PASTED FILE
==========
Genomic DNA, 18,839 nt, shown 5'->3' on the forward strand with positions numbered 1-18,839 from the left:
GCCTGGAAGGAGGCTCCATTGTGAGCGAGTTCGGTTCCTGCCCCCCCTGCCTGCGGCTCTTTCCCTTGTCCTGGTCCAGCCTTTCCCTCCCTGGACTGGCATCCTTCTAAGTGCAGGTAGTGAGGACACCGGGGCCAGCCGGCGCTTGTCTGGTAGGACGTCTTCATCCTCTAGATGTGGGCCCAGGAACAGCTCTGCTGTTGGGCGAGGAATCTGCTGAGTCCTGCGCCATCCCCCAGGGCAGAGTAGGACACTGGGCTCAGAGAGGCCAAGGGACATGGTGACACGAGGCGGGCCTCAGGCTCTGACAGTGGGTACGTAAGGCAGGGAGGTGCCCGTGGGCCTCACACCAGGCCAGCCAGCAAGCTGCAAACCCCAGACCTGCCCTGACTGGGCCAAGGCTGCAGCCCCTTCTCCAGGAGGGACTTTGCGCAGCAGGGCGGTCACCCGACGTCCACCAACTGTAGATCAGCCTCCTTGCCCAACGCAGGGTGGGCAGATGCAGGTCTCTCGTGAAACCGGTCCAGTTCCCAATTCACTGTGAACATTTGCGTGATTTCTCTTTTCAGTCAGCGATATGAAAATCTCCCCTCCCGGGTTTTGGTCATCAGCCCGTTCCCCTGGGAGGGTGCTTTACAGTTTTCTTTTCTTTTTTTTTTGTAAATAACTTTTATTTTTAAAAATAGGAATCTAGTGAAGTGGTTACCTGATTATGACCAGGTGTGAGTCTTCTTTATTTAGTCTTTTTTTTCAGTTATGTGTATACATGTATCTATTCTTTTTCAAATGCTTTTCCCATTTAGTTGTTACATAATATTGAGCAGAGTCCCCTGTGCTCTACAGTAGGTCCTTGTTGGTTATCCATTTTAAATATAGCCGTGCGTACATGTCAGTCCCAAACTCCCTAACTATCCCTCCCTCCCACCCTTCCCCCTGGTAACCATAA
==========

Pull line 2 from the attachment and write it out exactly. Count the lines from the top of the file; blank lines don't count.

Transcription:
GCCTGGAAGGAGGCTCCATTGTGAGCGAGTTCGGTTCCTGCCCCCCCTGCCTGCGGCTCTTTCCCTTGTCCTGGTCCAGCCTTTCCCTCCCTGGACTGGCATCCTTCTAAGTGCAGGTAGTGAGGACACCGGGGCCAGCCGGCGCTTGTCTGGTAGGACGTCTTCATCCTCTAGATGTGGGCCCAGGAACAGCTCTGCTGTTGGGCGAGGAATCTGCTGAGTCCTGCGCCATCCCCCAGGGCAGAGTAGGACACTGGGCTCAGAGAGGCCAAGGGACATGGTGACACGAGGCGGGCCTCAGGCTCTGACAGTGGGTACGTAAGGCAGGGAGGTGCCCGTGGGCCTCACACCAGGCCAGCCAGCAAGCTGCAAACCCCAGACCTGCCCTGACTGGGCCAAGGCTGCAGCCCCTTCTCCAGGAGGGACTTTGCGCAGCAGGGCGGTCACCCGACGTCCACCAACTGTAGATCAGCCTCCTTGCCCAACGCAGGGTGGGCAGATGCAGGTCTCTCGTGAAACCGGTCCAGTTCCCAATTCACTGTGAACATTTGCGTGATTTCTCTTTTCAGTCAGCGATATGAAAATCTCCCCTCCCGGGTTTTGGTCATCAGCCCGTTCCCCTGGGAGGGTGCTTTACAGTTTTCTTTTCTTTTTTTTTTGTAAATAACTTTTATTTTTAAAAATAGGAATCTAGTGAAGTGGTTACCTGATTATGACCAGGTGTGAGTCTTCTTTATTTAGTCTTTTTTTTCAGTTATGTGTATACATGTATCTATTCTTTTTCAAATGCTTTTCCCATTTAGTTGTTACATAATATTGAGCAGAGTCCCCTGTGCTCTACAGTAGGTCCTTGTTGGTTATCCATTTTAAATATAGCCGTGCGTACATGTCAGTCCCAAACTCCCTAACTATCCCTCCCTCCCACCCTTCCCCCTGGTAACCATAA